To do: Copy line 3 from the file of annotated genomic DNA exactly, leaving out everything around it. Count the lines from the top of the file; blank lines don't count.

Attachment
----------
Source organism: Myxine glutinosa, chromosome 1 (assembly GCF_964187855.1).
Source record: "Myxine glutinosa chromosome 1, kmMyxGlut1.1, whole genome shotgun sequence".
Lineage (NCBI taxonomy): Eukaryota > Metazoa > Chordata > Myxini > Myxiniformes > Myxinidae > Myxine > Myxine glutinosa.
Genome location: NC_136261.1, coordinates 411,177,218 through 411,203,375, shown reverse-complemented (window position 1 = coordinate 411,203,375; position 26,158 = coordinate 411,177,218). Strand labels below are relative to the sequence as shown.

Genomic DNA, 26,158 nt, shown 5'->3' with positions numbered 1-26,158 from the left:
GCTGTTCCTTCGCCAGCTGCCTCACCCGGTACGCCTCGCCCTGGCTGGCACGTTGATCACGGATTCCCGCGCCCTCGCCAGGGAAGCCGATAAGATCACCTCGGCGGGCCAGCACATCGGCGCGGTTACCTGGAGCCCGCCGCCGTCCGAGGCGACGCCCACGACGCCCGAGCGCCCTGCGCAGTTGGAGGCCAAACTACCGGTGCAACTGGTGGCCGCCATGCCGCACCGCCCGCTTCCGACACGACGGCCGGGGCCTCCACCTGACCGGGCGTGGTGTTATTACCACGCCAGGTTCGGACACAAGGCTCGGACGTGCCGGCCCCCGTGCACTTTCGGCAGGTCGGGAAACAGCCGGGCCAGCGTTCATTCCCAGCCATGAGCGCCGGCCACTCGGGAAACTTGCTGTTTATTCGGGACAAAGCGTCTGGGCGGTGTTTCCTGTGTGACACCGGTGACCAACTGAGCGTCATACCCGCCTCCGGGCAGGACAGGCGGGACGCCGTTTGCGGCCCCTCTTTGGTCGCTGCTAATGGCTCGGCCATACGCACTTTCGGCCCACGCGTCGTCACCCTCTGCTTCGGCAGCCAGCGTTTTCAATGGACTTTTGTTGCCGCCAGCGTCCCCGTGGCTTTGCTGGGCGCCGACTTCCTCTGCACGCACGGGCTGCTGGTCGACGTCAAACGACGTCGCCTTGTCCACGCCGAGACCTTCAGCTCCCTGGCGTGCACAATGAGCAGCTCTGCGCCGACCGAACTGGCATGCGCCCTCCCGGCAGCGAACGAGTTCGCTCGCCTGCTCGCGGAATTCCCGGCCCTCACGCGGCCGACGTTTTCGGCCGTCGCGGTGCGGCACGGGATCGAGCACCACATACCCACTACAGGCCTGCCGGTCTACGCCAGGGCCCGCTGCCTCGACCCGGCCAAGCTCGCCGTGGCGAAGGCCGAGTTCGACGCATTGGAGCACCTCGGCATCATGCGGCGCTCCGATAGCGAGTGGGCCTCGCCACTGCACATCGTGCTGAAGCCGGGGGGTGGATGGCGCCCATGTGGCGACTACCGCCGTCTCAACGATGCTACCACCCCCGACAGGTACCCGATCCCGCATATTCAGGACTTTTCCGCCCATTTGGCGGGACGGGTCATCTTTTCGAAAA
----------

Lineage (NCBI taxonomy): Eukaryota > Metazoa > Chordata > Myxini > Myxiniformes > Myxinidae > Myxine > Myxine glutinosa.